Human Rights in the Twentieth Century

Human Rights in the Twentieth Century

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Has there always been an inalienable 'right to have rights' as part of the human condition, as Hannah Arendt famously argued? The contributions to this volume examine how human rights came to define the bounds of universal morality in the course of the political crises and conflicts of the twentieth century. Although human rights are often viewed as a self-evident outcome of this history, the essays collected here make clear that human rights are a relatively recent invention that emerged in contingent and contradictory ways. Focusing on specific instances of their assertion or violation during the past century, this volume analyzes the place of human rights in various arenas of global politics, providing an alternative framework for understanding the political and legal dilemmas that these conflicts presented. In doing so, this volume captures the state of the art in a field that historians have only recently begun to explore.In 1978, one-quarter of respondents claimed to listen regularly to Western radio, especially for the news, a figure that rose to ... with material pursuits and light entertainment, but on closer inspection we can find the faint pulse of a civic consciousness. ... the 1950s, planned resettlement of rural Roma, and denial of their cultural and linguistic rights, to the forcible removal of Romani ... Revolution and Resistance in Eastern Europe: Challenges to Communist Rule (Oxford, 2006 ), 101a€“117.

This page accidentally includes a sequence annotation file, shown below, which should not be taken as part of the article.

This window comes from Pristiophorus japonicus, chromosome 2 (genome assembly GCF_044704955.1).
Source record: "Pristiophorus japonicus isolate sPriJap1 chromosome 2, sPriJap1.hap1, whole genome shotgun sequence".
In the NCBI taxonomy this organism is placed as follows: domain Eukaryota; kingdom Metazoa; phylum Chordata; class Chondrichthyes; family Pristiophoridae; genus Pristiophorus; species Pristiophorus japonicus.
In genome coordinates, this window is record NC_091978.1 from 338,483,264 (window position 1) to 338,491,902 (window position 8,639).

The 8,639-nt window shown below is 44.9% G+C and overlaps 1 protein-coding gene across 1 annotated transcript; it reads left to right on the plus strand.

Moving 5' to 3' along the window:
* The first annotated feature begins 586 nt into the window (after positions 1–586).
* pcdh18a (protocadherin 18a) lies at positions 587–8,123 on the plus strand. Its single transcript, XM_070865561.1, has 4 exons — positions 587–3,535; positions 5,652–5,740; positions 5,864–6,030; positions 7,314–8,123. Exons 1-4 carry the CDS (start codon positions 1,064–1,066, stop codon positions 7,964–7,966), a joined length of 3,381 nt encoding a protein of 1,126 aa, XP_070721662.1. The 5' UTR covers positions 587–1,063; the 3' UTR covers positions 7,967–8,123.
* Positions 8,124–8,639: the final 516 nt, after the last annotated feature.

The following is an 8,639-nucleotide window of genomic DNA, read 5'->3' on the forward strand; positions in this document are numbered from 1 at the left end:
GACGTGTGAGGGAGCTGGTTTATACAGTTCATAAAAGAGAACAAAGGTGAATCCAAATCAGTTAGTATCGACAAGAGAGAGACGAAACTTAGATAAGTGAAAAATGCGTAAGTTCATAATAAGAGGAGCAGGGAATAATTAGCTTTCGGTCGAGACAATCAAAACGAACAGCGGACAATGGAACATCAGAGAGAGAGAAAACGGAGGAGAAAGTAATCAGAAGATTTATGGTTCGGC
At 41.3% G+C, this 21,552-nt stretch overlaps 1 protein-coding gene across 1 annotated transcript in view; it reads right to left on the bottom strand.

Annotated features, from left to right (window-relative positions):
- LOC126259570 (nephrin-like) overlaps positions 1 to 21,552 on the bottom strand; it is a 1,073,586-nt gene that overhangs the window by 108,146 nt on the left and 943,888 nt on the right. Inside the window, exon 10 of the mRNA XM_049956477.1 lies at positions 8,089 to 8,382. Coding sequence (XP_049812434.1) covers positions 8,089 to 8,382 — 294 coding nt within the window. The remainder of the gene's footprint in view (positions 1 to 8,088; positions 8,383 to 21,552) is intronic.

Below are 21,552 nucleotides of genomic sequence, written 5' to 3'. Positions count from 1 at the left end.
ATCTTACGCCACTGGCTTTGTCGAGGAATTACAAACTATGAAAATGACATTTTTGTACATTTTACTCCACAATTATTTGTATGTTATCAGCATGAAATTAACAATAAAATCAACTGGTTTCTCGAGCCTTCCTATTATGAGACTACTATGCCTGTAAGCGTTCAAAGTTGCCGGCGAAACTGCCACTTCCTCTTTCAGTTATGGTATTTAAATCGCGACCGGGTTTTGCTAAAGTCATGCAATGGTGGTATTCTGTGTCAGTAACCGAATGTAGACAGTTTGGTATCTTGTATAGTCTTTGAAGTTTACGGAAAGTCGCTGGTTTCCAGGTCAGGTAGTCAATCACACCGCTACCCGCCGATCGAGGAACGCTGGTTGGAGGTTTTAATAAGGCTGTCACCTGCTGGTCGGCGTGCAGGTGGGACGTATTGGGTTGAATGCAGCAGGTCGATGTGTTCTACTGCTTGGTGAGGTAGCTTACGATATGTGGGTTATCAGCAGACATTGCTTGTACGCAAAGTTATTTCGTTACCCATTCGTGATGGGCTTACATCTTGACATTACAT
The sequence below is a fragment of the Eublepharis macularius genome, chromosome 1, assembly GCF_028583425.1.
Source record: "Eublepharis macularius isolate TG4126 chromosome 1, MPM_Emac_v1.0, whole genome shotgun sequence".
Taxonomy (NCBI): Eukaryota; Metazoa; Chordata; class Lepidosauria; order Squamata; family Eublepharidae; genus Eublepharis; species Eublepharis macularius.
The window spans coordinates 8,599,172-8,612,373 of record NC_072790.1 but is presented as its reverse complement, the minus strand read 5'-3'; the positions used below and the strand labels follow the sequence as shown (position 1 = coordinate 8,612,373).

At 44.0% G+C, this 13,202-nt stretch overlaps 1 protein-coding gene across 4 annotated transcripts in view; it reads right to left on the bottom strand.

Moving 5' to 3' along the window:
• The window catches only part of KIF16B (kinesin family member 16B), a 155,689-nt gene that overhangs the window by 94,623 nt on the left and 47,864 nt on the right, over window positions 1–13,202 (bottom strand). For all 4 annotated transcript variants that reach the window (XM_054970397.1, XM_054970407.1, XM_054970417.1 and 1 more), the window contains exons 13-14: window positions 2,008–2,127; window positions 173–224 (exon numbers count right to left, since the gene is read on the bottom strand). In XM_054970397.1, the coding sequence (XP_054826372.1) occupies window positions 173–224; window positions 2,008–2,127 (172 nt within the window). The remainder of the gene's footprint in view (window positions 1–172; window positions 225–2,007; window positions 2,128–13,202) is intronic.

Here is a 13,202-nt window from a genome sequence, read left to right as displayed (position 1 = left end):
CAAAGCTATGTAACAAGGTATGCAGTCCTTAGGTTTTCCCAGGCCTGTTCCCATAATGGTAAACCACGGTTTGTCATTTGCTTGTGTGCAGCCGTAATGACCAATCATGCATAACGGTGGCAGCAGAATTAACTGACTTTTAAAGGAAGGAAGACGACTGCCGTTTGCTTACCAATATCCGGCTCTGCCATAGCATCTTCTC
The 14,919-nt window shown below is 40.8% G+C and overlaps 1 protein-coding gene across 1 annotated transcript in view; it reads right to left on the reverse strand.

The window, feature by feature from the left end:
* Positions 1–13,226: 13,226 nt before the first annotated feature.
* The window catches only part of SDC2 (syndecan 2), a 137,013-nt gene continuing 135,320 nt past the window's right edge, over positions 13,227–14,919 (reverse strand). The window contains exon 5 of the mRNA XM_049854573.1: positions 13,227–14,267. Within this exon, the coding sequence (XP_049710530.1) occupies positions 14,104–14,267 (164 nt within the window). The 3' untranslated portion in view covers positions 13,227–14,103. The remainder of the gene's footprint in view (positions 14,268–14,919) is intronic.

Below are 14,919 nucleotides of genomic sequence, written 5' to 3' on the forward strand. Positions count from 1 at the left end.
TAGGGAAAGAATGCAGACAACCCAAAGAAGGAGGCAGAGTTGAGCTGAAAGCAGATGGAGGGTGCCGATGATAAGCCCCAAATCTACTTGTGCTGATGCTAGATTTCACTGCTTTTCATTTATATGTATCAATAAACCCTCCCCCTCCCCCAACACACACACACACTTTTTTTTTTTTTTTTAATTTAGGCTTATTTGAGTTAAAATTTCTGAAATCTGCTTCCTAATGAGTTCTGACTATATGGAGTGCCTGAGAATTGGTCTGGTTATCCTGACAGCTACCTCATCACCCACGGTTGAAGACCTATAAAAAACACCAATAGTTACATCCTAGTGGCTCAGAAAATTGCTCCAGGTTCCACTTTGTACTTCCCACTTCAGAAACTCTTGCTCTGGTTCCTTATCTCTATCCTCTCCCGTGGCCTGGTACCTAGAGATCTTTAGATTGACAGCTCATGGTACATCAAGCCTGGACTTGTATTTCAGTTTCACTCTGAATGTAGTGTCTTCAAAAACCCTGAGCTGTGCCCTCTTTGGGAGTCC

Title:Human Rights in the Twentieth Century
Author:Stefan-Ludwig Hoffmann
Publisher:Cambridge University Press - 2010-12-13


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